If the alternative fuel/material is considered to be a solid waste, then the Cement NESHAP would no longer apply, and the kiln would instead be subject to the CISWI rule.
Furthermore, the CISWI rule emission limits, as finalized, are not designed to address the various modes of kiln operation.
When EPA first promulgated regulations establishing emission standards for CISWI units in 2000, rather than determining what constitutes solid waste, the rule sought to define CISWI units as any unit using non-hazardous solid waste that did not recover energy.
Tires from a landfill, however, would be considered "discarded" under the rule, and those tires would need to meet the requirements of Option C to avoid being regulated under CISWI.
While the CISWI rule sets air emission limits for only nine pollutants as required under the CAA, EPA (through the solid waste rule) is requiring evaluation of those nine plus 188 other pollutants.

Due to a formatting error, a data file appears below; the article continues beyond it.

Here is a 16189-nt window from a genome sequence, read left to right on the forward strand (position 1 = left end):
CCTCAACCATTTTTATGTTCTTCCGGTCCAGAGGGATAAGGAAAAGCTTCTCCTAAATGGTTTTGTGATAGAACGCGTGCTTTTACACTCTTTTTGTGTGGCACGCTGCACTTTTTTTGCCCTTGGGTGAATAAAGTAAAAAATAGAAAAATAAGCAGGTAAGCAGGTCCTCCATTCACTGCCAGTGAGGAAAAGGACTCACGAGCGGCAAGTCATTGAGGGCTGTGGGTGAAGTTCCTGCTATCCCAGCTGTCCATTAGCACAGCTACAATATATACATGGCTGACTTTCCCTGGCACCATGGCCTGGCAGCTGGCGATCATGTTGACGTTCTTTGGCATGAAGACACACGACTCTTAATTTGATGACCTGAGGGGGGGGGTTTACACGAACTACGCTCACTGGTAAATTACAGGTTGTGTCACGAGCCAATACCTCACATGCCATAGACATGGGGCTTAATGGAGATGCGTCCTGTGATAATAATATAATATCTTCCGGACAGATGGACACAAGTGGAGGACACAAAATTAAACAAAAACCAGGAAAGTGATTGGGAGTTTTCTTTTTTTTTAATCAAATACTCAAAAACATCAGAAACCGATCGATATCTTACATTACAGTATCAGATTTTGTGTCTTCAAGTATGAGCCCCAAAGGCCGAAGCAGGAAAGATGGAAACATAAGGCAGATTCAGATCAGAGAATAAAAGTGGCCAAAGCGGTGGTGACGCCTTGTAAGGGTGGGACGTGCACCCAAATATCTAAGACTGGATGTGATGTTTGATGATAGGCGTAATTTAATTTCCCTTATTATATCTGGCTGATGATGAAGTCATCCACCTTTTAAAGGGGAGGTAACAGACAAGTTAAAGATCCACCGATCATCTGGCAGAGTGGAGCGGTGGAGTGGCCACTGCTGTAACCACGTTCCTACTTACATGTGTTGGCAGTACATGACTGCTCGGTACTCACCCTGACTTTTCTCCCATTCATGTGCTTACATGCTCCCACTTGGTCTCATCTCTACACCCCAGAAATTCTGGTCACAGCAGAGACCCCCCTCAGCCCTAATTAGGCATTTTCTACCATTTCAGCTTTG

Numerous groups submitted petitions under the procedures of the Administrative Procedures Act for EPA to delay the effective date of the NHSM rule where "justice so requires" due to the intimate tie between CISWI and the Cement MACT (either stayed or at least portions under reconsideration) and the ambiguities of the NHSM rule.
If enacted, these bills would essentially "trump" the NHSM and CISWI rules.
Once the CISWI rule becomes effective and a compliance deadline established, cement kiln operators will need to quickly determine whether any alternative fuels or ingredients being used constitute solid waste.
1, Michael Benoit, Cement Kiln Recyding Coalition, Comment on Proposed CISWI Rule.